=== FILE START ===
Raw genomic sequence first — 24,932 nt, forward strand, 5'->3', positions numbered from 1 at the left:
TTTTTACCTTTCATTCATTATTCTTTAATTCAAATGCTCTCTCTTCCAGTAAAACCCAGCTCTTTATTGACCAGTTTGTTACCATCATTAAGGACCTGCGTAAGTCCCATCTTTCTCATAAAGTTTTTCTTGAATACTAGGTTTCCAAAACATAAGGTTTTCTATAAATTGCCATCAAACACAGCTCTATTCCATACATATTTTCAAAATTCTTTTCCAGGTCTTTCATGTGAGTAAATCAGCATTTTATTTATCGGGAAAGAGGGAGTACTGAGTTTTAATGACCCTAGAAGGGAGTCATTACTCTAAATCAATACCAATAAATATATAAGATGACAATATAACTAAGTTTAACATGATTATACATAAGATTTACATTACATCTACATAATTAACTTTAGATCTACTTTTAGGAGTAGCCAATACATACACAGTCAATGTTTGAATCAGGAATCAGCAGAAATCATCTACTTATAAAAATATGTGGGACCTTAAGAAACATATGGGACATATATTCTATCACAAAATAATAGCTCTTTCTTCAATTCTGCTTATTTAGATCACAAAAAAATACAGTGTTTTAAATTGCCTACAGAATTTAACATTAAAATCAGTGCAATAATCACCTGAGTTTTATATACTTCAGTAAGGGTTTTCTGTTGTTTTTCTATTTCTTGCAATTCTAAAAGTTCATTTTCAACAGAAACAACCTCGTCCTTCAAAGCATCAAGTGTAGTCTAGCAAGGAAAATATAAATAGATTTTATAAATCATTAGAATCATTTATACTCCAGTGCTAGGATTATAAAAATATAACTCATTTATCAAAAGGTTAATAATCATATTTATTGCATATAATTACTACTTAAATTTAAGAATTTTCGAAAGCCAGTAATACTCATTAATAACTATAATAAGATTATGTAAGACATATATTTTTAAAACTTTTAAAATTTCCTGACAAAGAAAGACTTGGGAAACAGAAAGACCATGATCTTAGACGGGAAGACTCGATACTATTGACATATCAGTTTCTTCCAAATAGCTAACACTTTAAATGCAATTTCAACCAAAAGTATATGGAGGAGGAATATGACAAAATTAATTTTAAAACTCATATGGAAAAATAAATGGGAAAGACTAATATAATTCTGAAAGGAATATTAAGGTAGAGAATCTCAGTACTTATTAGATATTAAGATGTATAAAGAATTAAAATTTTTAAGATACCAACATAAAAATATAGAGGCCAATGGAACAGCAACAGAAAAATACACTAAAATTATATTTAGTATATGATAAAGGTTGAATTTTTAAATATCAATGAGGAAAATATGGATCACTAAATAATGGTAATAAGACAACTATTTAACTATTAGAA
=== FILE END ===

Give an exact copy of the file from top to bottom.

Raw genomic sequence first — 24,932 nt, forward strand, 5'->3', positions numbered from 1 at the left:
TTTTTACCTTTCATTCATTATTCTTTAATTCAAATGCTCTCTCTTCCAGTAAAACCCAGCTCTTTATTGACCAGTTTGTTACCATCATTAAGGACCTGCGTAAGTCCCATCTTTCTCATAAAGTTTTTCTTGAATACTAGGTTTCCAAAACATAAGGTTTTCTATAAATTGCCATCAAACACAGCTCTATTCCATACATATTTTCAAAATTCTTTTCCAGGTCTTTCATGTGAGTAAATCAGCATTTTATTTATCGGGAAAGAGGGAGTACTGAGTTTTAATGACCCTAGAAGGGAGTCATTACTCTAAATCAATACCAATAAATATATAAGATGACAATATAACTAAGTTTAACATGATTATACATAAGATTTACATTACATCTACATAATTAACTTTAGATCTACTTTTAGGAGTAGCCAATACATACACAGTCAATGTTTGAATCAGGAATCAGCAGAAATCATCTACTTATAAAAATATGTGGGACCTTAAGAAACATATGGGACATATATTCTATCACAAAATAATAGCTCTTTCTTCAATTCTGCTTATTTAGATCACAAAAAAATACAGTGTTTTAAATTGCCTACAGAATTTAACATTAAAATCAGTGCAATAATCACCTGAGTTTTATATACTTCAGTAAGGGTTTTCTGTTGTTTTTCTATTTCTTGCAATTCTAAAAGTTCATTTTCAACAGAAACAACCTCGTCCTTCAAAGCATCAAGTGTAGTCTAGCAAGGAAAATATAAATAGATTTTATAAATCATTAGAATCATTTATACTCCAGTGCTAGGATTATAAAAATATAACTCATTTATCAAAAGGTTAATAATCATATTTATTGCATATAATTACTACTTAAATTTAAGAATTTTCGAAAGCCAGTAATACTCATTAATAACTATAATAAGATTATGTAAGACATATATTTTTAAAACTTTTAAAATTTCCTGACAAAGAAAGACTTGGGAAACAGAAAGACCATGATCTTAGACGGGAAGACTCGATACTATTGACATATCAGTTTCTTCCAAATAGCTAACACTTTAAATGCAATTTCAACCAAAAGTATATGGAGGAGGAATATGACAAAATTAATTTTAAAACTCATATGGAAAAATAAATGGGAAAGACTAATATAATTCTGAAAGGAATATTAAGGTAGAGAATCTCAGTACTTATTAGATATTAAGATGTATAAAGAATTAAAATTTTTAAGATACCAACATAAAAATATAGAGGCCAATGGAACAGCAACAGAAAAATACACTAAAATTATATTTAGTATATGATAAAGGTTGAATTTTTAAATATCAATGAGGAAAATATGGATCACTAAATAATGGTAATAAGACAACTATTTAACTATTAGAA